For small businesses to survive and thrive, cash must flow. In fact, cash flow problems are the top reason why small businesses fail. With smaller and newer businesses, there is always a “push-pull” between funding growth and being conservative with spending. These choices depend heavily on how consistently cash is flowing into the business and how the business manages its expenses.

Working capital – current assets minus current liabilities – tells you how much money you have at hand to meet expenses, and it is one of the most important factors in success. Having sufficient working capital requires good cash flow management. And sometimes small business debt collection practices affect the flow of cash and hence, working capital levels.

What Is Working Capital?

Simply put, working capital is the difference between a company’s current assets (those that can be turned into cash within the next 12 months) and current liabilities (costs and expenses that are anticipated over the next 12 months). The following table summarizes common assets and liabilities that are used to calculate working capital.

Typical Current Assets Typical Current Liabilities
Checking and savings accounts Costs of materials and supplies
Stocks and bonds Payments on short-term debt
Inventory Rent, utilities, taxes
Accounts Receivable Accounts Payable

Your working capital can be considered a reflection of how efficiently you operate and how well you manage your budget and cash flow.

Why is Working Capital so Important?

Working capital is what pays the bills, pays your employees, and pays things like taxes and revolving debt. Without it, your business can’t continue. How much working capital a business needs depends on the type of business and what phase of growth it is in.

For example, businesses that require a lot of working capital include manufacturing businesses that must purchase raw materials. Wholesalers and retailers require significant working capital too, because they must purchase sufficient inventory.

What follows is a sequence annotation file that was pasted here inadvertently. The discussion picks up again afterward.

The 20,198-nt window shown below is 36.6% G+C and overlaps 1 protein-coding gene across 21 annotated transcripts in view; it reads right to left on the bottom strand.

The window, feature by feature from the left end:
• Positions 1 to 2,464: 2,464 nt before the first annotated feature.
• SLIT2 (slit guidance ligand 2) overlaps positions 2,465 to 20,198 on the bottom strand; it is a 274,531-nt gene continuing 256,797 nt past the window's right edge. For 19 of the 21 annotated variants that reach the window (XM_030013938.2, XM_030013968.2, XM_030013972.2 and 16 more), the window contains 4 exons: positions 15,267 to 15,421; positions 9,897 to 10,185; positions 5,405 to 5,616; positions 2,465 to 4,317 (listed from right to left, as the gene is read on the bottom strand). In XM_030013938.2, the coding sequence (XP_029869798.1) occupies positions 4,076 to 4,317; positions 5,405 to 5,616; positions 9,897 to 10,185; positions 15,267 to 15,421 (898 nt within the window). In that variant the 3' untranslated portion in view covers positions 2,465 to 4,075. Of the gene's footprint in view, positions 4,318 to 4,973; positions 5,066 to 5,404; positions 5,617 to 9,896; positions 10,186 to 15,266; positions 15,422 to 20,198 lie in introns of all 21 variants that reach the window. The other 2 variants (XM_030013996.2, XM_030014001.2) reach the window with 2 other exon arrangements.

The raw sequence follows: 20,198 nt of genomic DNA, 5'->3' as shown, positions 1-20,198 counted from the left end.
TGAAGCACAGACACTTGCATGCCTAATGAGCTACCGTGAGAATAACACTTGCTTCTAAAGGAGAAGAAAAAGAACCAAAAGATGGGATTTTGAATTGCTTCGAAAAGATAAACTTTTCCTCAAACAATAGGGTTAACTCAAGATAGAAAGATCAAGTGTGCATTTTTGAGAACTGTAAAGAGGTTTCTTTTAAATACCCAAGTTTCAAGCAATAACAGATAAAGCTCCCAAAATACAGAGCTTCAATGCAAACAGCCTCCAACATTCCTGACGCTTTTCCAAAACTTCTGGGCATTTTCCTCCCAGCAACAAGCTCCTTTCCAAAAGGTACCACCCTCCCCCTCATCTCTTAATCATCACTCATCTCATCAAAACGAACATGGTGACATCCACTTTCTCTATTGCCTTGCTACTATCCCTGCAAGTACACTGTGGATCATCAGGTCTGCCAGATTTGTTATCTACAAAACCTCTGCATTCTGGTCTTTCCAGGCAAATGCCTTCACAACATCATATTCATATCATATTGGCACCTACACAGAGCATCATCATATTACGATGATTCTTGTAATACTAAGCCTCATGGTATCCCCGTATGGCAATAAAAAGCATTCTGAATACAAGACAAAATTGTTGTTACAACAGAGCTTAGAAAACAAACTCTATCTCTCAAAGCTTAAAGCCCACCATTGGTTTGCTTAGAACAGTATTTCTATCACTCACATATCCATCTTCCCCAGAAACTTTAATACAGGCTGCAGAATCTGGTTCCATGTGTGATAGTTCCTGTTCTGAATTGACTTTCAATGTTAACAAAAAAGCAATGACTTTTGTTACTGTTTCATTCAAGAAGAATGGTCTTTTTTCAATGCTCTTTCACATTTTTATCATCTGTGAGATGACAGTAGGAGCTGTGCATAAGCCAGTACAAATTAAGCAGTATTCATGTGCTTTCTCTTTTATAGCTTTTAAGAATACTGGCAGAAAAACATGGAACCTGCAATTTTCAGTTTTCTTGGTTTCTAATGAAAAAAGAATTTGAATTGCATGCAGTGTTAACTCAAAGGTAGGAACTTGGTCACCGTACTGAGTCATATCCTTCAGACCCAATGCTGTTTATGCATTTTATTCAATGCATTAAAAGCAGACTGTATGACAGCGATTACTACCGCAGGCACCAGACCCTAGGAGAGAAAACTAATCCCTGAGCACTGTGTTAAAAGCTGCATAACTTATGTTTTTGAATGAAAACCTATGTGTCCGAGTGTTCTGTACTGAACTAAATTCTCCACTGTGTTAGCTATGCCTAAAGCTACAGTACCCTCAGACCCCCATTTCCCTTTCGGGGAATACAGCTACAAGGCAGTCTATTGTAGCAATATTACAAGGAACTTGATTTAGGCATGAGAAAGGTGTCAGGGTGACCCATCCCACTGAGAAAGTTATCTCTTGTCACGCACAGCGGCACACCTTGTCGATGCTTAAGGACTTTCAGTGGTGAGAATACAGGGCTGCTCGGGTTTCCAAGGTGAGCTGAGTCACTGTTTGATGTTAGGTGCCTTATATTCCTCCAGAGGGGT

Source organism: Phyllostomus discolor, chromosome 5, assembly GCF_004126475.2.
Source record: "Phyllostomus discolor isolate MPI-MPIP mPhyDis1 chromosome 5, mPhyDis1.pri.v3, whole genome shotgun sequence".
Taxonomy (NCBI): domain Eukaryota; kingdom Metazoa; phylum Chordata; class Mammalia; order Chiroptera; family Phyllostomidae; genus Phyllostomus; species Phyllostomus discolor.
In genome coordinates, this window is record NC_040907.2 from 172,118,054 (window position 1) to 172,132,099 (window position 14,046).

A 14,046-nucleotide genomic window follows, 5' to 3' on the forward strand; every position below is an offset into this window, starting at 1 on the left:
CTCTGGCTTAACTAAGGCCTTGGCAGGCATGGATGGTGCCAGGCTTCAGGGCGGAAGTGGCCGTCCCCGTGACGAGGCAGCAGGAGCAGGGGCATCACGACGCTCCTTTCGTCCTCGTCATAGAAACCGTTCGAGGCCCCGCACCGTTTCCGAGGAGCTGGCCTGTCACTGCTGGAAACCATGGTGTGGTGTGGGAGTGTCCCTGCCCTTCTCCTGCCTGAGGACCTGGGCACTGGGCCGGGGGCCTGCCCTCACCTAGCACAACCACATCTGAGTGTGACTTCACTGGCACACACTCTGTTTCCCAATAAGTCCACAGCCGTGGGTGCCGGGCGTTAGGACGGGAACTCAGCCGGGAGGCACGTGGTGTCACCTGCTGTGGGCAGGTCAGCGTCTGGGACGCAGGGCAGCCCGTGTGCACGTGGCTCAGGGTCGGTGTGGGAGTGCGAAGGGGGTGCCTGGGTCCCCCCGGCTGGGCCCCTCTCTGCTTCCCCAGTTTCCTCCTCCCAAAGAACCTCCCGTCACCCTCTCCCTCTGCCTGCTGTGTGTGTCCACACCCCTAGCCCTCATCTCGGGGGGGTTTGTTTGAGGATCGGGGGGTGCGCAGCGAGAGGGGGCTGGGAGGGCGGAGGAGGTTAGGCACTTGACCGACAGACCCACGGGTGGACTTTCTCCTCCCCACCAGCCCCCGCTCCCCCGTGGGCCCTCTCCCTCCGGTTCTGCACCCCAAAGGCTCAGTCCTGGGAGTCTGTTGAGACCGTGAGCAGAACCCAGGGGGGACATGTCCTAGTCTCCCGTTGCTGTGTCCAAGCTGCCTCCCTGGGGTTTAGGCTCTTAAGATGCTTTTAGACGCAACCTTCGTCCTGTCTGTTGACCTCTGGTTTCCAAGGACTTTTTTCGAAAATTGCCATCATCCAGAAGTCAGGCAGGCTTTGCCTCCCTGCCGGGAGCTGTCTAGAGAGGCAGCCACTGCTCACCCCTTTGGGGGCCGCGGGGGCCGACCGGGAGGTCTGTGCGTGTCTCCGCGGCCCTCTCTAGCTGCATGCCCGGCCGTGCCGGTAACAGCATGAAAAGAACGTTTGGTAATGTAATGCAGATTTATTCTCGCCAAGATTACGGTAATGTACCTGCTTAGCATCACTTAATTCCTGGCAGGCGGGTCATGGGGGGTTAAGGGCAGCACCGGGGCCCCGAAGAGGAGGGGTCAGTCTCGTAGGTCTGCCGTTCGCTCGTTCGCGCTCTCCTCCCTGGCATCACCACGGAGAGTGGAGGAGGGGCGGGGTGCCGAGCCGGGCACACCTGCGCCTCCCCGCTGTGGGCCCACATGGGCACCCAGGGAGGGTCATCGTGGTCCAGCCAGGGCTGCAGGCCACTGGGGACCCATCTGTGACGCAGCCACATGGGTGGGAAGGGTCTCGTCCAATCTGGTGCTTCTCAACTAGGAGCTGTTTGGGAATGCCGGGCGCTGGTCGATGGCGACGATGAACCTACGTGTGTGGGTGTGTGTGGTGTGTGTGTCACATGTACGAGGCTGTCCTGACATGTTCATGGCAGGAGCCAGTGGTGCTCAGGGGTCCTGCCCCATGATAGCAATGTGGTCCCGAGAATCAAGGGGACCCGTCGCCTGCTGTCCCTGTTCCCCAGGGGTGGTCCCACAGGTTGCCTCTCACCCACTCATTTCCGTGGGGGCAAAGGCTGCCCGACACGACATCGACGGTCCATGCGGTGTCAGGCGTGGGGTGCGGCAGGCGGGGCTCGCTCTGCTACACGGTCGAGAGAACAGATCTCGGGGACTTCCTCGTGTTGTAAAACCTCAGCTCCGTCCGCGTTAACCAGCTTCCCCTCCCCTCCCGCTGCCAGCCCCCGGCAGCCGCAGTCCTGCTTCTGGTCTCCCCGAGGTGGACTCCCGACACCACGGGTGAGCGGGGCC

On the other hand, businesses that provide services, such as consulting businesses or software providers, don’t need as much working capital, because they don’t have to buy as much in the way of expensive inventory or raw materials.

Why Is Strong Working Capital Necessary for Business Growth?

Small businesses looking to expand require more working capital, because they need more money to invest in things like inventory, staff, and physical space for the business. Businesses that want to enter new markets or develop new product lines also need enough working capital to invest in things like R&D and market research.

But don’t think that because your business is small and you have no major plans for expansion that you don’t need to manage working capital. You still have bills to pay, and you want to maintain your reputation for excellence.

One aspect of managing working capital is ensuring that accounts don’t languish in accounts receivable. Having a clear, consistently enforced billing policy is the first step to ensuring you are paid on time and in full. But sometimes customers or clients don’t pay on time, and collecting what you’re owed can mean the difference between strong working capital and working capital that struggles.


Small business debt collection services can be a good fit for smaller businesses that are committed to maintaining good working capital. Rocket Receivables offers small business debt collection services that are convenient for businesses like yours to use, with 24/7 online access, industry-leading compliance, and state-of-the-art data protection. If you’re interested in collecting what you’re owed and maintaining the working capital you need, Rocket Receivables invites you to buy now.